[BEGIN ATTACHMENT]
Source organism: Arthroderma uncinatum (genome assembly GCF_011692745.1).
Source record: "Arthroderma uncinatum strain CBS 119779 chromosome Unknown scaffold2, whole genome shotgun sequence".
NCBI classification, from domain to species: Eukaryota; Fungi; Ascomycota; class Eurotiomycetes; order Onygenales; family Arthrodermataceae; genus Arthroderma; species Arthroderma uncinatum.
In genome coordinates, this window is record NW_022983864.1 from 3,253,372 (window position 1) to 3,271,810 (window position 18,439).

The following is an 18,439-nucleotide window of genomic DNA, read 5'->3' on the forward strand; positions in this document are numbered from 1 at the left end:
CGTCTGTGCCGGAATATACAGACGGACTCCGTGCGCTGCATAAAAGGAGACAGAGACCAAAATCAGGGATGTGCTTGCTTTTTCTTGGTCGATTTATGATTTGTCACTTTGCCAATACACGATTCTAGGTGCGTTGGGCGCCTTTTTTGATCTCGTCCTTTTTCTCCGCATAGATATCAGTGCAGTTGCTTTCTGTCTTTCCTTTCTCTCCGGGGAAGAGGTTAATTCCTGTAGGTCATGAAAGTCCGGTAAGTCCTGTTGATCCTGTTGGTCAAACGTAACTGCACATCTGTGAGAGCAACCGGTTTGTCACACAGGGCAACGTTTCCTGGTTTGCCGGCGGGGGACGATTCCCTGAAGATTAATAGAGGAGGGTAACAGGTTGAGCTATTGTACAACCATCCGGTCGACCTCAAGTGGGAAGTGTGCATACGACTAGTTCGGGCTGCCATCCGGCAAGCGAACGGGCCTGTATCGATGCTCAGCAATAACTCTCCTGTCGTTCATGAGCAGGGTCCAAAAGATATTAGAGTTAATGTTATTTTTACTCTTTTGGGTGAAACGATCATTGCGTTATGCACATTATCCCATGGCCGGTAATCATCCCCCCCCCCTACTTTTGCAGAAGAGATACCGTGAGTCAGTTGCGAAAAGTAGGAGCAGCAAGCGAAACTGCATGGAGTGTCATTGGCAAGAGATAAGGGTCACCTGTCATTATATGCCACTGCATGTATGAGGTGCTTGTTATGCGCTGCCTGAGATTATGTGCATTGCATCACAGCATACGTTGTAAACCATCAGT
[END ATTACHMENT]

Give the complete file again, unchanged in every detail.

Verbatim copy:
Source organism: Arthroderma uncinatum (genome assembly GCF_011692745.1).
Source record: "Arthroderma uncinatum strain CBS 119779 chromosome Unknown scaffold2, whole genome shotgun sequence".
NCBI classification, from domain to species: Eukaryota; Fungi; Ascomycota; class Eurotiomycetes; order Onygenales; family Arthrodermataceae; genus Arthroderma; species Arthroderma uncinatum.
In genome coordinates, this window is record NW_022983864.1 from 3,253,372 (window position 1) to 3,271,810 (window position 18,439).

The following is an 18,439-nucleotide window of genomic DNA, read 5'->3' on the forward strand; positions in this document are numbered from 1 at the left end:
CGTCTGTGCCGGAATATACAGACGGACTCCGTGCGCTGCATAAAAGGAGACAGAGACCAAAATCAGGGATGTGCTTGCTTTTTCTTGGTCGATTTATGATTTGTCACTTTGCCAATACACGATTCTAGGTGCGTTGGGCGCCTTTTTTGATCTCGTCCTTTTTCTCCGCATAGATATCAGTGCAGTTGCTTTCTGTCTTTCCTTTCTCTCCGGGGAAGAGGTTAATTCCTGTAGGTCATGAAAGTCCGGTAAGTCCTGTTGATCCTGTTGGTCAAACGTAACTGCACATCTGTGAGAGCAACCGGTTTGTCACACAGGGCAACGTTTCCTGGTTTGCCGGCGGGGGACGATTCCCTGAAGATTAATAGAGGAGGGTAACAGGTTGAGCTATTGTACAACCATCCGGTCGACCTCAAGTGGGAAGTGTGCATACGACTAGTTCGGGCTGCCATCCGGCAAGCGAACGGGCCTGTATCGATGCTCAGCAATAACTCTCCTGTCGTTCATGAGCAGGGTCCAAAAGATATTAGAGTTAATGTTATTTTTACTCTTTTGGGTGAAACGATCATTGCGTTATGCACATTATCCCATGGCCGGTAATCATCCCCCCCCCCTACTTTTGCAGAAGAGATACCGTGAGTCAGTTGCGAAAAGTAGGAGCAGCAAGCGAAACTGCATGGAGTGTCATTGGCAAGAGATAAGGGTCACCTGTCATTATATGCCACTGCATGTATGAGGTGCTTGTTATGCGCTGCCTGAGATTATGTGCATTGCATCACAGCATACGTTGTAAACCATCAGT